NEW OWNERS RETURN TO ROOTS WITH PURCHASE OF WALLA WALLA BREAD COMPANY

  Michele and Coral Pompei, with their son

Michele and Coral Pompei, with their son

Effective November 1, Walla Walla Bread Company will be owned and operated by The Bakehouse 55, an up-and-coming Redmond-based bakery known for its artisanal croissants and baked goods. Michele and Coral Pompei, founders and owners of The Bakehouse 55, will be relocating to Walla Walla, where they will offer their highly sought-after baked goods as part of the Walla Walla Bread Company’s bakery.


WHAT DOES THAT MEAN FOR THE WWBC?

The new owners will continue operating the Walla Walla Bread Company as both a restaurant and bakery. For now, the menus, hours, and services will remain the same, and Chef Michael Kline will stay on as the restaurant’s chef until the spring of 2019 to help ensure a smooth transition. The new owners hope to retain the current employees to keep a consistent experience for their customers.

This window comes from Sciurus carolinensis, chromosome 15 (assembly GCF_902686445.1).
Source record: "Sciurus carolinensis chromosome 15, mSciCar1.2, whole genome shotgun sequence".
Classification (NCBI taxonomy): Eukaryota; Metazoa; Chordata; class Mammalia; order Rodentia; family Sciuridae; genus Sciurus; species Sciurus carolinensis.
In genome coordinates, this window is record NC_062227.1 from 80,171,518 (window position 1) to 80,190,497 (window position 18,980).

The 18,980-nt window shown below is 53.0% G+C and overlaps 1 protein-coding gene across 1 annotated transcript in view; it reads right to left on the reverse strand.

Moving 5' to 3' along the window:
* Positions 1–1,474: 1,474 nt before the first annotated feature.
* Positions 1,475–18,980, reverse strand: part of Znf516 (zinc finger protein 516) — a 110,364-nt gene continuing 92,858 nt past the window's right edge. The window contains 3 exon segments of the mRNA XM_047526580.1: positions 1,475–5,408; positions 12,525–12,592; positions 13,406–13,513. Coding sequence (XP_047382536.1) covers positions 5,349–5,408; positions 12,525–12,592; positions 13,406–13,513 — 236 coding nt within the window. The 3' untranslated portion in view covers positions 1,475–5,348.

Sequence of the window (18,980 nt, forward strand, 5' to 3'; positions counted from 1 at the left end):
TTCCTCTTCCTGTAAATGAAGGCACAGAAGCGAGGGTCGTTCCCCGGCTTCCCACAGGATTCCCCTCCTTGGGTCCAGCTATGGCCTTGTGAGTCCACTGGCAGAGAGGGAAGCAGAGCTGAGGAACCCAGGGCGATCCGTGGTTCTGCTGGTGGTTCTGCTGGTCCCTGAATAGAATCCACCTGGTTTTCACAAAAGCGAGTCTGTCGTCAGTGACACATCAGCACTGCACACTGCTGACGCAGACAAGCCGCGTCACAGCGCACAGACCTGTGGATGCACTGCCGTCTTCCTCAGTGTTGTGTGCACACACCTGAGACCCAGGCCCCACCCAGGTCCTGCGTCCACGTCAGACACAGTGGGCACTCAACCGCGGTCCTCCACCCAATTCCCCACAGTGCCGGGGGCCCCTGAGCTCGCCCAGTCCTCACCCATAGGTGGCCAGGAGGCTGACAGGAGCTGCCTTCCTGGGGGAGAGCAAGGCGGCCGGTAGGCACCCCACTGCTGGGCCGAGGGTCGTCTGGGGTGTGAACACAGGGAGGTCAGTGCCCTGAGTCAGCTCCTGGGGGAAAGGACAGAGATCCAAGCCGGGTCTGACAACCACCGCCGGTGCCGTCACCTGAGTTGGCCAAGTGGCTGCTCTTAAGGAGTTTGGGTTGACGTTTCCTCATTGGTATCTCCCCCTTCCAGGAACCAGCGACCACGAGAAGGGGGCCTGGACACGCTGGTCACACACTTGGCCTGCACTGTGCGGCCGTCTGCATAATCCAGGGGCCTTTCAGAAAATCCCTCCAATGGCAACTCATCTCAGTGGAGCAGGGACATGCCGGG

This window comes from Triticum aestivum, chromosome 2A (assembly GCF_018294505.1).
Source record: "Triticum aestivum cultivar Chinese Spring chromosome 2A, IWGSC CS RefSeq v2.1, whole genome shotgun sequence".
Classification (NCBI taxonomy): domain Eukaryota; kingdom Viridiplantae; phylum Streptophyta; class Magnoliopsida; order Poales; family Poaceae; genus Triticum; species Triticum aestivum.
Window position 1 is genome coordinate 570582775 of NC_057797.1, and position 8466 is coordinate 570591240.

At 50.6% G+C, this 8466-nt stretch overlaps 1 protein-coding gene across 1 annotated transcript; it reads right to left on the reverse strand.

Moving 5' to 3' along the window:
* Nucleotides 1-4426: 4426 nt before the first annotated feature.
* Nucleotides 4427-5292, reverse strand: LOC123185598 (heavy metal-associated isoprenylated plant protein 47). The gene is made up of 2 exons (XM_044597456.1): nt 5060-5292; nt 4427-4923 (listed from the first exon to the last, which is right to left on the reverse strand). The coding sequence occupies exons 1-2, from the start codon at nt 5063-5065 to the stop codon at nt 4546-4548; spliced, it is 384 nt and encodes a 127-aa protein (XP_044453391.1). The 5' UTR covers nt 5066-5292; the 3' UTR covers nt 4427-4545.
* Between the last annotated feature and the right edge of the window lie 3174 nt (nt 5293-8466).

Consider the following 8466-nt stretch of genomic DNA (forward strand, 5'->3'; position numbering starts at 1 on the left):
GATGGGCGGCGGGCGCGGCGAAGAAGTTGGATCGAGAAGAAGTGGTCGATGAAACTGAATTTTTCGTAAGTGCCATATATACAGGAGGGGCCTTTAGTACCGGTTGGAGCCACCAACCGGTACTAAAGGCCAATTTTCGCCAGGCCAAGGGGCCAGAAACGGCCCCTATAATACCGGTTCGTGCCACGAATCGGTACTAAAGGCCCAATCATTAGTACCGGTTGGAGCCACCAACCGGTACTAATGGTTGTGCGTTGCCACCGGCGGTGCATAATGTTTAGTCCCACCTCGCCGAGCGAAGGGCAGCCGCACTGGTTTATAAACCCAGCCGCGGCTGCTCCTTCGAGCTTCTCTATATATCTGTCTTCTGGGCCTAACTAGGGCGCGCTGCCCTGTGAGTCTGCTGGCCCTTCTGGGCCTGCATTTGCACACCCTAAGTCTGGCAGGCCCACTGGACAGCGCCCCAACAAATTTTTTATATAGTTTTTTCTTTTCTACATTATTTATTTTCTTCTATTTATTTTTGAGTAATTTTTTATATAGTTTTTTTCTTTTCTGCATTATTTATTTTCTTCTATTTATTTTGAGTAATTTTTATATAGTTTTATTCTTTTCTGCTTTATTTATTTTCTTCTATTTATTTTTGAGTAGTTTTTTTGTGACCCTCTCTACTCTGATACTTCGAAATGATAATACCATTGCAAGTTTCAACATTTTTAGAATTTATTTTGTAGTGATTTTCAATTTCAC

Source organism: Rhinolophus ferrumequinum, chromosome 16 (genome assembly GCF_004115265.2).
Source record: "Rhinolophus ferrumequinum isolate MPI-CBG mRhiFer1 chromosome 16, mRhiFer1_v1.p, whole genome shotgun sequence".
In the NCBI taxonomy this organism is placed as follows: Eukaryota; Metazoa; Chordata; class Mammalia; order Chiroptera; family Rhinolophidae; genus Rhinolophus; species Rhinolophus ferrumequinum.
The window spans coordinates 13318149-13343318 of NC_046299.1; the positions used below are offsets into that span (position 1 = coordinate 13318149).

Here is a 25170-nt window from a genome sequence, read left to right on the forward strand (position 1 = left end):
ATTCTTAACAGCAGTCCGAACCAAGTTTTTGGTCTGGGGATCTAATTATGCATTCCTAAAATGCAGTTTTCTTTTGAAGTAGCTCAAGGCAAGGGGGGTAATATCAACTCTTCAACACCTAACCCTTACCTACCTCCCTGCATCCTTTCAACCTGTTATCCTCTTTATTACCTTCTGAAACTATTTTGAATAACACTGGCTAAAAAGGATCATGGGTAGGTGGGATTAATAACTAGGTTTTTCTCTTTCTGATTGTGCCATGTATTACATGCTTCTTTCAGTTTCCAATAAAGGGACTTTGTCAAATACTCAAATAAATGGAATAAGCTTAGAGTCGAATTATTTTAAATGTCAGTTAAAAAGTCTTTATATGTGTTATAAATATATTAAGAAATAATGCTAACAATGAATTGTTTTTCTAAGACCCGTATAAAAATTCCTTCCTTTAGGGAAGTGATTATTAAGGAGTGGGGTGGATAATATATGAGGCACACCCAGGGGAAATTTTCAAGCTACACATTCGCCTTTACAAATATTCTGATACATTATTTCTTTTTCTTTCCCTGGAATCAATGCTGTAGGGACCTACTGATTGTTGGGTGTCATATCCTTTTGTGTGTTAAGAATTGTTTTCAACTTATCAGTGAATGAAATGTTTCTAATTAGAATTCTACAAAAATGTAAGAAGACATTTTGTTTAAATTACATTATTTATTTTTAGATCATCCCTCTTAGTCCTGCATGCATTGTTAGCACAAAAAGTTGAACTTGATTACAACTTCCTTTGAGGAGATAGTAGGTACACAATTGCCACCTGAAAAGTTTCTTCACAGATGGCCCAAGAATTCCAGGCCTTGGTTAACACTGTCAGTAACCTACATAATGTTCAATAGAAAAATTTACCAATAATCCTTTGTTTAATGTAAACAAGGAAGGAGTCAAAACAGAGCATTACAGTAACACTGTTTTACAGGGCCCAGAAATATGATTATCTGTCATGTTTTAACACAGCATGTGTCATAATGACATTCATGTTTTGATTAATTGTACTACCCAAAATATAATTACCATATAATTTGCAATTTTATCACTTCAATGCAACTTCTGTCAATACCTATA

The Pompeis will bring their own recipes and techniques to the bakery side of the operation, so while customers can still anticipate purchasing bread, croissants, and other baked goods, they can also look forward to experiencing the artisanal baked goods that have taken Seattle by storm since The Bakehouse 55 opened less than two years ago. They also anticipate offering artisanal Italian ice creams and other European pastries in the future.

“We want to be deliberate about this transition and really get to know the restaurant, its clients, and the Walla Walla Valley,” says Coral. “Having Chef Michael stay on will allow us to learn the operation thoroughly and ensure that we continue to build on what Michael and Rachel have created. At the same time, we’ll be looking for ways to feature our artisanal baked goods on the menu, since baking will be at the center of our enterprise.”

Coral says they anticipate hiring additional staff as they grow the business.

The Pompeis plan to provide wholesale baked goods to other Walla Walla restaurants. They also hope to establish a relationship with the local culinary program and to offer teaching and continuing education for the community. “Since teaching has always been one of my passions, I’m looking forward to finding ways to build on my 10 years of teaching experience by making education a part of our contribution to the valley,” says Michele.